Our dad loves to eat. I’ve never seen him refuse food. Ever. The man ate a three-course meal an hour after undergoing major surgery. When we were kids, he used to head up to bed with a stack of contraband Oreos in his shirt pocket. The staff at the Arby’s near our house knew him by name. You get the idea. He’s also increasingly difficult to buy gifts for. Not because he’s ungrateful, but because he has everything he needs. He just wants to hang with his kids, eat food, maybe watch the game. It’s taken us years of buying shirts and books and DVDs to figure this out. For his 69th (and holding!) birthday this year, he was treated to a surprise visit from his eldest son and a lunch made by his
stunning, talented mild-mannered, unassuming daughters.
The Chicken, Fennel and Artichoke Fricasee in the April issue involves cutting up a whole chicken, which is traumatizing for everyone involved. But hey, whole chickens are an economical choice! A fresh, 4+ lb. Bel and Evans was just $10 at Ellwood Thompson’s and provides enough for 5 people, if two of those people eat like birds. (Ew. Weird, gross pun. Sorry.)
Once in pieces, you brown it along with some artichokes, fennel and onion, then add stock and braise for 20 minutes. Add a little red wine vinegar and parsley, and you have a lovely little dish fit for lunch in the French countryside, or in our case, Bon Air.
Meanwhile, the crowd can snack on the Fava Bean and Goat Cheese Dip with Radishes. RADISHES, for which I now have a new level of respect. They work damn well as chips. What doesn’t work well is finding fava beans in Richmond, so we took Martha’s suggestion to use edamame as an alternate. (Pesky onlookers can be pressed into service shelling the beans once they’re boiled.)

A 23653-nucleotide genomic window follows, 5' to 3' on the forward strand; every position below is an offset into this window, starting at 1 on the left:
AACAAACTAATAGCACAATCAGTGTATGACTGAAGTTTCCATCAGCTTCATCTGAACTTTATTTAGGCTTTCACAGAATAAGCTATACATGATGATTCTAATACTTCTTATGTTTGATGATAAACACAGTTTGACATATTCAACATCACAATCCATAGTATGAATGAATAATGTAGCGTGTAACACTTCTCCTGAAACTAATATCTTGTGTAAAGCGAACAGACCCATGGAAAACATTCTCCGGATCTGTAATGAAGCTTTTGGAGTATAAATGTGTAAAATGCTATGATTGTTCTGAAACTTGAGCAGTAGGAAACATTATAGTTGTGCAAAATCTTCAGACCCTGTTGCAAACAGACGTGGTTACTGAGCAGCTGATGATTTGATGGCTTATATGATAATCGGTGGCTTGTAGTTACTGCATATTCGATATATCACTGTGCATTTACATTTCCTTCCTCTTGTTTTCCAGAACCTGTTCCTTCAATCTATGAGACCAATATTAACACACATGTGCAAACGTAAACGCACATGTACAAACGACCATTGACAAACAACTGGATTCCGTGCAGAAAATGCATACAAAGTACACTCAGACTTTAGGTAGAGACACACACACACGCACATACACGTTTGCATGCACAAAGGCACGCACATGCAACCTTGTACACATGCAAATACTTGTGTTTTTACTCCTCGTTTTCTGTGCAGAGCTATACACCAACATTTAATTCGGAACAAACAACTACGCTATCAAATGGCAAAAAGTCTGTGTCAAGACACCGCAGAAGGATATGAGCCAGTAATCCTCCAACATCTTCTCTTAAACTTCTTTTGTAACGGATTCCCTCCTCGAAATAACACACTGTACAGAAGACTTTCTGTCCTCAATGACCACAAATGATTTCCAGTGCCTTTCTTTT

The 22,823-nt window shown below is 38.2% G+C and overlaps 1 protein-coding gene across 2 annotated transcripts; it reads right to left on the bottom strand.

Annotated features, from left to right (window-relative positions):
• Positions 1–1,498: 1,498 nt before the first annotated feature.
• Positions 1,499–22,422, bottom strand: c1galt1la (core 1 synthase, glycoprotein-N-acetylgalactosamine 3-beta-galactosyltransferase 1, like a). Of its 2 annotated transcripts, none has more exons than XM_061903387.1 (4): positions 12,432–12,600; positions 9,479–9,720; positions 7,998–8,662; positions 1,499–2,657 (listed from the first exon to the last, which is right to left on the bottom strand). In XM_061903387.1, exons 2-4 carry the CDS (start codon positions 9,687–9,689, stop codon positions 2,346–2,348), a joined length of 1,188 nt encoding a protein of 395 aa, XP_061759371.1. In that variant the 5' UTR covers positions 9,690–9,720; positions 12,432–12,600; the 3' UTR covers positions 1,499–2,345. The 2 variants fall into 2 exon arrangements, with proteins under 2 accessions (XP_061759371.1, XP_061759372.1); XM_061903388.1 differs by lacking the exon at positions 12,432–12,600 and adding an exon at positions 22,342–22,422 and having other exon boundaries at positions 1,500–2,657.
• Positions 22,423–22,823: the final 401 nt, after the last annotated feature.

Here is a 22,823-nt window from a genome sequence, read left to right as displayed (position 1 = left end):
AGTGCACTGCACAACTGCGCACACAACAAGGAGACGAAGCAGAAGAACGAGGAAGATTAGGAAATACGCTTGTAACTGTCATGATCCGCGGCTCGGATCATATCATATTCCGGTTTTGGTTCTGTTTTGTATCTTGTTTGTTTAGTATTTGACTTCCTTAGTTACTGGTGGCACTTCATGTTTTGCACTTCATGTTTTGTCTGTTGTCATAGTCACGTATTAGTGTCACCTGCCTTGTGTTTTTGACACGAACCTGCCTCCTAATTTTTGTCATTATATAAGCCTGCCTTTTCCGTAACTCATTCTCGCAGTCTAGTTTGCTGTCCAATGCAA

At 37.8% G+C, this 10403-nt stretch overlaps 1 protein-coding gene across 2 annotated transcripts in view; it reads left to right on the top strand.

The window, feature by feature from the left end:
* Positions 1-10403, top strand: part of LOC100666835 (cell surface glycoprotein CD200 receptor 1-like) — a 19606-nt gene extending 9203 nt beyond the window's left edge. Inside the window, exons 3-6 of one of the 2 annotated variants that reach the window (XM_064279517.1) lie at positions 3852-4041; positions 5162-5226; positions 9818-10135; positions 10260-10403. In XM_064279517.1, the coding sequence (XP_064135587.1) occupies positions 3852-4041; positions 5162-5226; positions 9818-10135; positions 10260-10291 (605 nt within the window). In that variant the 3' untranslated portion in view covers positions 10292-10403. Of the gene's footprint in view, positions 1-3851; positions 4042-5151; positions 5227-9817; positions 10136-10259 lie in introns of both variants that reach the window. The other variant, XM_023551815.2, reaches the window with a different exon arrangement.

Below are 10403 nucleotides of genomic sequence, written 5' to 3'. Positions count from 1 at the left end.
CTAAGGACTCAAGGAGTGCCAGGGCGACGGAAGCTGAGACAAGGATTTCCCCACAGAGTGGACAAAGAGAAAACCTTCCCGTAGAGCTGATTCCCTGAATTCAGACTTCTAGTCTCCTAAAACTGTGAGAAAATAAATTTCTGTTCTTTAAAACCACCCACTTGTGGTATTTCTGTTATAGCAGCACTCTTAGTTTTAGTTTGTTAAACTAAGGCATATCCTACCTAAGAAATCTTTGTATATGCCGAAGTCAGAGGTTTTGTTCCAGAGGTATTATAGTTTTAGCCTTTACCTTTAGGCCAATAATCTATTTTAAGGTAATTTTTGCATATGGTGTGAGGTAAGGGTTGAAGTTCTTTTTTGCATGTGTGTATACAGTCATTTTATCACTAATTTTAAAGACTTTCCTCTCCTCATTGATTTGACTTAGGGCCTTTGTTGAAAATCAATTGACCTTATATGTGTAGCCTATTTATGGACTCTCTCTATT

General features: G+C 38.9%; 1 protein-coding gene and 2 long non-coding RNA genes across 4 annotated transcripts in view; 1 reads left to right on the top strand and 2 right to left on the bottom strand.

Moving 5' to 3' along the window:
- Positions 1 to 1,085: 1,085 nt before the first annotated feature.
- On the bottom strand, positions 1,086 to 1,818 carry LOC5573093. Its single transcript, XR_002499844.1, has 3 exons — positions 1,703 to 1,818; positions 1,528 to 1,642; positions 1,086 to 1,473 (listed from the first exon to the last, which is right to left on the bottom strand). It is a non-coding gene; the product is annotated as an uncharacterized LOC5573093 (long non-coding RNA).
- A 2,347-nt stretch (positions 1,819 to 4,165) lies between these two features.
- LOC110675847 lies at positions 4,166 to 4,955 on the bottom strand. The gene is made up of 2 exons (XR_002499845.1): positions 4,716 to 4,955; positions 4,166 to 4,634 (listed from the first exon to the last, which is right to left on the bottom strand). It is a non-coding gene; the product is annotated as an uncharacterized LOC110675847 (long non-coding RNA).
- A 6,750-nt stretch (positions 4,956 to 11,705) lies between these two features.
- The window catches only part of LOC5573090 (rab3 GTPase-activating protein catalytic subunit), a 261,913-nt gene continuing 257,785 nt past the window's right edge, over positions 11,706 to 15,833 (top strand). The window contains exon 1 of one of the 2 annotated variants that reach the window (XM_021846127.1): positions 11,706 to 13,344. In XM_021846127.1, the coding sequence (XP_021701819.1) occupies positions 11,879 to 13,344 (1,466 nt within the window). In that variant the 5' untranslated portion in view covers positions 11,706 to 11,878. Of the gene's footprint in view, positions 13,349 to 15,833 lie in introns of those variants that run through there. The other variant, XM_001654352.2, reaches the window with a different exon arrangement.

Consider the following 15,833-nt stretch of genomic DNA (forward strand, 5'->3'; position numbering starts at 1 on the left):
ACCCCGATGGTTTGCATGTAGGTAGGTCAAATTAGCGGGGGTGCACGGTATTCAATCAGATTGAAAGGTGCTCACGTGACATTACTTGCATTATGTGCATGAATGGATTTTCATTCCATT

The end product is totally worth the effort, although we found it needs a tad more oil than the three tablespoons for which Martha calls. (Always skimping on that EVOO like a good New Englander, eh Martha?) The resulting dip is a pretty green color that looks great in dainty white china, of which our mom has plenty.
Our major failure, because we always have to have one or we are required by our nonexisting contract to set all of our Living backissues on fire, was the Potato and Leek Galette with Watercress. It was an equipment issue, as we’d neglected to bring a non-stick skillet. “I do not have one of those,” Mom said (pretty haughtily for someone who keeps her grater in the garage, if you ask us). So the stuff on the bottom browned just fine, but the rest of it became a tangled, bland mass, unable to brown due to the thick crust of burnt material between it and the heat. Surely it’s all doable without the gross magic of Teflon, but Martha was not willing to lead us in that direction.
The dessert with this meal is supposed to be Poached Rhubarb with Elderflower Sabayon, but did we mention this was our dad’s birthday? He doesn’t want some lily-livered rhubarb thing; he wants chocolate cake with chocolate icing and ice cream. I don’t know if he knew or cared if it was store-bought. If he could have put it in his shirt pocket, he probaby would have. (We like lily-livered desserts, however, so we’ll give this a try some other time and make our husbands eat it. )
Happy Birthday, Dad!